When Will The Light Come On?

Urge Ontario’s Party Leaders To Embrace a ‘Real Solution’ to Rising Electricity Costs

A Call-Out from the Ontario Clean Air Alliance, a citizens advocacy group in the province

Posted February 13th, 2018 on Niagara At Large

We are now just a few months away from a provincial election and we know that rising electricity costs are sure to be a big issue on the campaign trail. So why have none of the parties at Queen’s Park embraced the real solution to lowering bills – buying power from Quebec?

Quebec just signed a deal with Massachusetts to supply power at 3 to 5.5 cents per kWh. That’s less than one-third of the projected cost of power from rebuilt reactors at the Darlington Nuclear Station. Yet our leaders seem more interested in accounting tricks and finger pointing than in grabbing Quebec’s sensational offer to make a similar deal with Ontario.

Right now, all our leaders (and leadership candidates) seem to be stumbling around in the dark on the electricity issue (with the exception of the Green Party, which has called for a deal with Quebec). To make a real difference for voters, they need to quickly flip the switch from dangerous high cost nuclear to clean affordable power from Quebec. Voters have had enough of non-solutions and the blame game. Now it is time for real answers.

Please tell the leaders and leadership candidates that you want answers, not empty promises.

Thank you, Angela Bischoff, Director

P.S. We have sent the PC leadership candidates the following question: “Should the Government of Ontario seek to negotiate a long-term electricity supply contract with Hydro Quebec to lower our electricity rates?” We’ll let you know what they have to say. Stay tuned.

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 “A politician thinks of the next election. A leader thinks of the next generation.” – Bernie Sanders




2 responses to “When Will The Light Come On?

  1. While I absolutely support the idea that people should ask questions about their electricity system they should do so with an open mind and not seek to force a conclusion.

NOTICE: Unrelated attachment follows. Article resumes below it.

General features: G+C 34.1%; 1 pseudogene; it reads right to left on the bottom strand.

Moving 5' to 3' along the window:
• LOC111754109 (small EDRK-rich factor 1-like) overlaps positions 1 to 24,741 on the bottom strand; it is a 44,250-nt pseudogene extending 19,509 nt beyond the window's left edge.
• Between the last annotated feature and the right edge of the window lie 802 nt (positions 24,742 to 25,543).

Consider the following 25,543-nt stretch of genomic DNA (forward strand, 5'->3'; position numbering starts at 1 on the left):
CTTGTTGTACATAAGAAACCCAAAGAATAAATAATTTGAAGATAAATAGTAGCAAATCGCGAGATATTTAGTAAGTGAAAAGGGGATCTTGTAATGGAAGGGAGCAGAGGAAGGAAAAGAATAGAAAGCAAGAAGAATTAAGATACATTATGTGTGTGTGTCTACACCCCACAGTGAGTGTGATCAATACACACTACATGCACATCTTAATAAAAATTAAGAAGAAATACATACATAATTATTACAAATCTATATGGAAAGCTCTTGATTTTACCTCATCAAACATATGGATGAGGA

The picture is far more complex than the Clean Air Alliance would have you believe.

    As I have said previously, the Government has to ensure that we have the power that we need to run the province. It would be irresponsible of it to put us in a position where we are relying on power that may or may not be available to us (Interconnect availability and capacity, water availability, other demands on the available production capacity etc etc etc).

    So by all means test the Government on their plans …..but don’t lobby for a conclusion. That way we risk ending up without sufficient reliable power and that will mean people dying and economic disaster.


  2. I agree that people need to be informed, but Neil Alexander seems to suggest that the only information we should trust is that which comes from the Wynne government. Pardon me if I do not share his trust in the capacity, let alone the veracity, of the Wynne Liberals. The Ontario electricity issue is all about politics. This province made enormous investments in nuclear power plants which are now aging to the point of being very dangerous; despite this fact, Wynne’s long-term energy plan for Ontario includes ramping up our dependence on nuclear power for our electricity, which is already at 60%. The question is whether to continue down this costly and potentially suicidal road or to seek other, safer and ultimately more sustainable solutions. Unfortunately, the nuclear lobby is exceedingly powerful and well-resourced, and the nuclear industry provides tens of thousands of well-paying jobs.


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